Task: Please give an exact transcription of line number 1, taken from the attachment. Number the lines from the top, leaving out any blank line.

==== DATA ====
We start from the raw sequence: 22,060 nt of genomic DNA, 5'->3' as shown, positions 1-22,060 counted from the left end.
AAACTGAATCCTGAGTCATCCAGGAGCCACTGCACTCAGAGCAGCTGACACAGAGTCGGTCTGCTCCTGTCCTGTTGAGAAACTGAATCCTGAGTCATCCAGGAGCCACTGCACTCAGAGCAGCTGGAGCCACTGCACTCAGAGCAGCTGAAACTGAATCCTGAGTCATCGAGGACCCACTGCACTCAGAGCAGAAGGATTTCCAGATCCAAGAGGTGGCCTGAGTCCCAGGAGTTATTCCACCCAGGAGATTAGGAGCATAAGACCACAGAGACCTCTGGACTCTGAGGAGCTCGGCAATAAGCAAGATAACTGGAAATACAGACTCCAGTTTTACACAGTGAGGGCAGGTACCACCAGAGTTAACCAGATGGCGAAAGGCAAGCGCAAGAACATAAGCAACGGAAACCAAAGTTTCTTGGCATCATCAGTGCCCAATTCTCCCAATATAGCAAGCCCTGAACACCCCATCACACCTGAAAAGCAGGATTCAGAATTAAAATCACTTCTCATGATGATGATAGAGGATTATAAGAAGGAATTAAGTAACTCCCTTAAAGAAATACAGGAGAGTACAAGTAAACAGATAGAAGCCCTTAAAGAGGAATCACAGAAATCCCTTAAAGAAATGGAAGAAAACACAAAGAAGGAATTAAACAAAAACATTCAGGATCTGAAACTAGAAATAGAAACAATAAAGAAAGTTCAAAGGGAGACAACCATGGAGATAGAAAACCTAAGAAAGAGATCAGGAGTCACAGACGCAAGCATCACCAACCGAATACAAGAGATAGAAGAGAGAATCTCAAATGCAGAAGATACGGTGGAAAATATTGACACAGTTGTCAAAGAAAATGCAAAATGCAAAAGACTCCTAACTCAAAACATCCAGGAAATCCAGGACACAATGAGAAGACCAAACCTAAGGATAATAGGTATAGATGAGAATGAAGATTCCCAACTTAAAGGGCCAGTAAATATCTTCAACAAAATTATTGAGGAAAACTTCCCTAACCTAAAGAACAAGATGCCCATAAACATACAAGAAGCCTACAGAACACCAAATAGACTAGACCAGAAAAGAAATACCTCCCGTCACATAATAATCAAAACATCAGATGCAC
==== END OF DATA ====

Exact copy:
We start from the raw sequence: 22,060 nt of genomic DNA, 5'->3' as shown, positions 1-22,060 counted from the left end.